At the same time, CDEA, known then as the Centenary Riverfront Advisory Committee, CRAC, took part in a Brisbane City Council project investigating potential public parklands between Blackheath Road in Oxley, in a strip within 500 metres of the Brisbane River bank, to Wolston Creek, Riverhills. Members formed sub-committees to look into possible locations and uses. One area CRAC recommended for public open space was the former prison farm land on the north side of Wolston Creek, where we stand now. In 2003 this land was transferred from the State Government to the Brisbane City Council for parkland. Both community groups contributed to this great outcome.  Later that year, following a bushwalk organised by Cr Felicity Farmer, by a group of local people expressed interest in forming a bushcare group to help manage the area. Felicity approached Warner Dakin to form the Wolston Creek Bushland Group (WCBG) and he was subsequently elected to the job.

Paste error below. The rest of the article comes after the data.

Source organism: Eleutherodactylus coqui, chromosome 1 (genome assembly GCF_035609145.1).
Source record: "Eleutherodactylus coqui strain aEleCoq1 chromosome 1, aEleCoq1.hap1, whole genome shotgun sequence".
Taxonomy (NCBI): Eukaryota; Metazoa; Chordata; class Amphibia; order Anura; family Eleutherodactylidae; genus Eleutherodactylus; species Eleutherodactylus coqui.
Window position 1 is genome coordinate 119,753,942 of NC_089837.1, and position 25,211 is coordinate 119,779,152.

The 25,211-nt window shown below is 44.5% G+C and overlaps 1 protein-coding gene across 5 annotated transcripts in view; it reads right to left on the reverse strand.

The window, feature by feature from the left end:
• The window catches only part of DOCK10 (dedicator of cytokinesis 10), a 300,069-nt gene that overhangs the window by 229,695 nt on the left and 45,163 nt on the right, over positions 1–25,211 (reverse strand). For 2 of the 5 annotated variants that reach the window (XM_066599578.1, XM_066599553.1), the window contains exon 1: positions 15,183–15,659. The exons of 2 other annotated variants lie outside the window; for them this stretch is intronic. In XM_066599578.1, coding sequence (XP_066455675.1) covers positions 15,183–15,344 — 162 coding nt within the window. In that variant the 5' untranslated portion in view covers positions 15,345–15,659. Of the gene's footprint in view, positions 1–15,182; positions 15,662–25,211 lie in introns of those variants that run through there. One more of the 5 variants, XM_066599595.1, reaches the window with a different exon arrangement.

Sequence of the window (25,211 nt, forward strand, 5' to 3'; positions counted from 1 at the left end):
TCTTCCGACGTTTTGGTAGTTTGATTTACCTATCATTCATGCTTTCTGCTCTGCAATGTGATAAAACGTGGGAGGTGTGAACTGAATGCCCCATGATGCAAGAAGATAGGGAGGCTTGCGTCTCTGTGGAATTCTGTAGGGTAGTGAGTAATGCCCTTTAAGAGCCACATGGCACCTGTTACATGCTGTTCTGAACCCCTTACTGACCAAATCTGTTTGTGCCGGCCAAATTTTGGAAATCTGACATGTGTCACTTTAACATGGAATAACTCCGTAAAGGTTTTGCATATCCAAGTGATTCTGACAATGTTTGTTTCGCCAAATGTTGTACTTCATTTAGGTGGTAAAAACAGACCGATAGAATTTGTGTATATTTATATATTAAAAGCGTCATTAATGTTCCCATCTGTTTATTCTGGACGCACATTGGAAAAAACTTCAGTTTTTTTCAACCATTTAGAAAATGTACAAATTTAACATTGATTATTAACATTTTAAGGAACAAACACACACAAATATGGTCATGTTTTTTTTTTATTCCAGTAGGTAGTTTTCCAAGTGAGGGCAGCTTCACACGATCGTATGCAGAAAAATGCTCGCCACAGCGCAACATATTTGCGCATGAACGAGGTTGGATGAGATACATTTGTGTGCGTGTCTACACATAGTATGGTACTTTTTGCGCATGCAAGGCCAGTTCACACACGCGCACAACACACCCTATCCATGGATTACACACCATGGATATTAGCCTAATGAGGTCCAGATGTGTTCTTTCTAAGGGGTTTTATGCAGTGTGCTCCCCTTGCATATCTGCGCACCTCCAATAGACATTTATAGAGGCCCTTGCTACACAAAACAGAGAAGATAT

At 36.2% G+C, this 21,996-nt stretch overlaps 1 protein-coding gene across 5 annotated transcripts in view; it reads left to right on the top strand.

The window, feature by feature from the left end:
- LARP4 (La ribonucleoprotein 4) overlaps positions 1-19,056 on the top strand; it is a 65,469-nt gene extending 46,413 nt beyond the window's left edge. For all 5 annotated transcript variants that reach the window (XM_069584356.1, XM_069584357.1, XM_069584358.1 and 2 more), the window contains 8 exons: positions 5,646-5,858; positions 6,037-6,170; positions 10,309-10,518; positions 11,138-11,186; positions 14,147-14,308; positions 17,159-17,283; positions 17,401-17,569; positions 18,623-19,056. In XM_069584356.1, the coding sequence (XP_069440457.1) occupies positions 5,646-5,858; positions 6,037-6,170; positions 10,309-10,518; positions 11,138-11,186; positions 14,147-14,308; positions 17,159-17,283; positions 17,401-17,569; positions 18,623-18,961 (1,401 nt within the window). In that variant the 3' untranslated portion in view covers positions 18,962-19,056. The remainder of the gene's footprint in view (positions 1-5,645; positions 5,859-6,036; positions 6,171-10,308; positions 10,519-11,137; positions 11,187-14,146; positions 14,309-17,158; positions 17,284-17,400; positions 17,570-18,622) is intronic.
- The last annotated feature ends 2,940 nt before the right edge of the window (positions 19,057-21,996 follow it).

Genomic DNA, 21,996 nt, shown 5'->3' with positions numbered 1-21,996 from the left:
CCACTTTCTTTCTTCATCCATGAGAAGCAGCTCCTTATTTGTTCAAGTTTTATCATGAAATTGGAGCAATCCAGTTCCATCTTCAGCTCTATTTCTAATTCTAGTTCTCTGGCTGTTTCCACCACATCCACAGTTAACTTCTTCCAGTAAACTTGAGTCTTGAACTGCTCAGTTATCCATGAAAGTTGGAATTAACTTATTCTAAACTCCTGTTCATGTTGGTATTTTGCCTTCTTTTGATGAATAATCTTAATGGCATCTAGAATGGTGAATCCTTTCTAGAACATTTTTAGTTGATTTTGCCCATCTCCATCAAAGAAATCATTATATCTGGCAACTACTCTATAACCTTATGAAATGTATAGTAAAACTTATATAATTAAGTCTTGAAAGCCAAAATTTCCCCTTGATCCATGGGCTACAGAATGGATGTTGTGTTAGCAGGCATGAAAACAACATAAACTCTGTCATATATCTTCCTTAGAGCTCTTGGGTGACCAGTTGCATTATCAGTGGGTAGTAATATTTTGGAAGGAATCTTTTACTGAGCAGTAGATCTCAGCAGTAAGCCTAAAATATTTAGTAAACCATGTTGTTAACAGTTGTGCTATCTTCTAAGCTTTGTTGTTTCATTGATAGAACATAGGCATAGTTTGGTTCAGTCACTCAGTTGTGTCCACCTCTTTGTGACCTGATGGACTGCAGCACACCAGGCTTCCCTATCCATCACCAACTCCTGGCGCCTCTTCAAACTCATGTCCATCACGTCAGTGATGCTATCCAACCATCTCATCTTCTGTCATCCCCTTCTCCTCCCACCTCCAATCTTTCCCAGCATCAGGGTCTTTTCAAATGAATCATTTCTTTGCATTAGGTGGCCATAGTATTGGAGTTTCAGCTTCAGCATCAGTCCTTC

The reserve is 56 hectares and at the time was run down cattle land. The bushcare group has worked with the Brisbane City Council and other entities such as Powerlink, SAFElink Alliance and the Community Advisory Committee (local prisons) and Rotary to improve the park. BCC installed water, tables, benches and water storage tanks and repaired the lower dam, which now is home to many birds and provides water for kangaroos and other native animals. Powerlink, working with BCC, provided a storage container and cover for WCBG's tools as well as a table and benches. SAFElink Alliance provided an underground water connection between the two tanks near the WCBG's working area.